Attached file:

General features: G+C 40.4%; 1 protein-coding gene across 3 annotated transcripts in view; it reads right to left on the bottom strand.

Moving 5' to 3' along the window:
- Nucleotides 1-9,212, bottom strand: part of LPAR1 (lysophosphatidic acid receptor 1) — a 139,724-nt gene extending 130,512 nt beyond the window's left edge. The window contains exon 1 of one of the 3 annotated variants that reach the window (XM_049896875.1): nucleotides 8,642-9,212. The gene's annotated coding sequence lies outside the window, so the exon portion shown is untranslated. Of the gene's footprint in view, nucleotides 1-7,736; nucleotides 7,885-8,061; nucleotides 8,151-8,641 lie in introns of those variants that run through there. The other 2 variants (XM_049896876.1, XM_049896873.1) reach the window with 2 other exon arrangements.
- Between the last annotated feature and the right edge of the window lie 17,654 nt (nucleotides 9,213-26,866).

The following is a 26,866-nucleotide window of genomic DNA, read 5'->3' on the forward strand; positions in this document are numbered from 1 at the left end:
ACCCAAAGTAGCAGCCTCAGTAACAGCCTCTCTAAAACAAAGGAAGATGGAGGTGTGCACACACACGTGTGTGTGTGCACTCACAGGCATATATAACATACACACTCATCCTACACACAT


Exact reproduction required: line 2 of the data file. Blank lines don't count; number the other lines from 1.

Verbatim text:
Moving 5' to 3' along the window: